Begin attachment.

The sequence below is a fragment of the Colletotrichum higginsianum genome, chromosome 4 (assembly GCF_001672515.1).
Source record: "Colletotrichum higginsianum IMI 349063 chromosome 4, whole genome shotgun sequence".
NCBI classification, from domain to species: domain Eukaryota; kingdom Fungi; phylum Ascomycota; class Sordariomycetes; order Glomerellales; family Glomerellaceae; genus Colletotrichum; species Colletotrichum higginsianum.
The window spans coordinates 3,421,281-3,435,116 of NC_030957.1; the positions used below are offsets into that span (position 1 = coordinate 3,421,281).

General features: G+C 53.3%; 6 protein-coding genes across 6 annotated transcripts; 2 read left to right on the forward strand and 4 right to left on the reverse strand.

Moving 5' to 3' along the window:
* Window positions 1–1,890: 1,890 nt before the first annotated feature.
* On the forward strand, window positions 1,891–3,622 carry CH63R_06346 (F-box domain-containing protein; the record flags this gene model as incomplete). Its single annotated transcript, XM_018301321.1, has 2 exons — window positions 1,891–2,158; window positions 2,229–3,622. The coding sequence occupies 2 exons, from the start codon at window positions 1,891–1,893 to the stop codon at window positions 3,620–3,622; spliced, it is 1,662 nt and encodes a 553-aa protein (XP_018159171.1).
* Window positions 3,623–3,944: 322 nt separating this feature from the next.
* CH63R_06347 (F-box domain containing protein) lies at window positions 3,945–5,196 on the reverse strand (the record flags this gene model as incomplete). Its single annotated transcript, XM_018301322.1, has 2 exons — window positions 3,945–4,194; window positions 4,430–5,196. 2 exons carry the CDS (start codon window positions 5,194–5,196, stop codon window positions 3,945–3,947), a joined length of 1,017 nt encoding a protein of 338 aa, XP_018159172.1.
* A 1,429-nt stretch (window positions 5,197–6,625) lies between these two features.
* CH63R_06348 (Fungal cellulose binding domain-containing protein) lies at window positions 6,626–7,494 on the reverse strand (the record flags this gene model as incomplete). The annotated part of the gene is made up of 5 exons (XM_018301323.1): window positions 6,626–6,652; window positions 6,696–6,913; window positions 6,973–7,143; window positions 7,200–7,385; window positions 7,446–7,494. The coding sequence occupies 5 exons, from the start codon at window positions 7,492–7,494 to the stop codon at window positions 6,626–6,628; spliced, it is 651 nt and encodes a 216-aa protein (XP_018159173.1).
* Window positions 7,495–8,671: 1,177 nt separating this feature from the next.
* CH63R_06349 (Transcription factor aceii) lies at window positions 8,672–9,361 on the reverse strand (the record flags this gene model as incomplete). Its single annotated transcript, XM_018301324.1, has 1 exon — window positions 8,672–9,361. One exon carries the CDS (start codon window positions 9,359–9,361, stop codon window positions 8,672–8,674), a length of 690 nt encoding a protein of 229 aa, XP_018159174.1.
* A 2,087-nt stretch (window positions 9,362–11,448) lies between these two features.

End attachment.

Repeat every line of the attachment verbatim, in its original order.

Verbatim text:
The sequence below is a fragment of the Colletotrichum higginsianum genome, chromosome 4 (assembly GCF_001672515.1).
Source record: "Colletotrichum higginsianum IMI 349063 chromosome 4, whole genome shotgun sequence".
NCBI classification, from domain to species: domain Eukaryota; kingdom Fungi; phylum Ascomycota; class Sordariomycetes; order Glomerellales; family Glomerellaceae; genus Colletotrichum; species Colletotrichum higginsianum.
The window spans coordinates 3,421,281-3,435,116 of NC_030957.1; the positions used below are offsets into that span (position 1 = coordinate 3,421,281).

General features: G+C 53.3%; 6 protein-coding genes across 6 annotated transcripts; 2 read left to right on the forward strand and 4 right to left on the reverse strand.

Moving 5' to 3' along the window:
* Window positions 1–1,890: 1,890 nt before the first annotated feature.
* On the forward strand, window positions 1,891–3,622 carry CH63R_06346 (F-box domain-containing protein; the record flags this gene model as incomplete). Its single annotated transcript, XM_018301321.1, has 2 exons — window positions 1,891–2,158; window positions 2,229–3,622. The coding sequence occupies 2 exons, from the start codon at window positions 1,891–1,893 to the stop codon at window positions 3,620–3,622; spliced, it is 1,662 nt and encodes a 553-aa protein (XP_018159171.1).
* Window positions 3,623–3,944: 322 nt separating this feature from the next.
* CH63R_06347 (F-box domain containing protein) lies at window positions 3,945–5,196 on the reverse strand (the record flags this gene model as incomplete). Its single annotated transcript, XM_018301322.1, has 2 exons — window positions 3,945–4,194; window positions 4,430–5,196. 2 exons carry the CDS (start codon window positions 5,194–5,196, stop codon window positions 3,945–3,947), a joined length of 1,017 nt encoding a protein of 338 aa, XP_018159172.1.
* A 1,429-nt stretch (window positions 5,197–6,625) lies between these two features.
* CH63R_06348 (Fungal cellulose binding domain-containing protein) lies at window positions 6,626–7,494 on the reverse strand (the record flags this gene model as incomplete). The annotated part of the gene is made up of 5 exons (XM_018301323.1): window positions 6,626–6,652; window positions 6,696–6,913; window positions 6,973–7,143; window positions 7,200–7,385; window positions 7,446–7,494. The coding sequence occupies 5 exons, from the start codon at window positions 7,492–7,494 to the stop codon at window positions 6,626–6,628; spliced, it is 651 nt and encodes a 216-aa protein (XP_018159173.1).
* Window positions 7,495–8,671: 1,177 nt separating this feature from the next.
* CH63R_06349 (Transcription factor aceii) lies at window positions 8,672–9,361 on the reverse strand (the record flags this gene model as incomplete). Its single annotated transcript, XM_018301324.1, has 1 exon — window positions 8,672–9,361. One exon carries the CDS (start codon window positions 9,359–9,361, stop codon window positions 8,672–8,674), a length of 690 nt encoding a protein of 229 aa, XP_018159174.1.
* A 2,087-nt stretch (window positions 9,362–11,448) lies between these two features.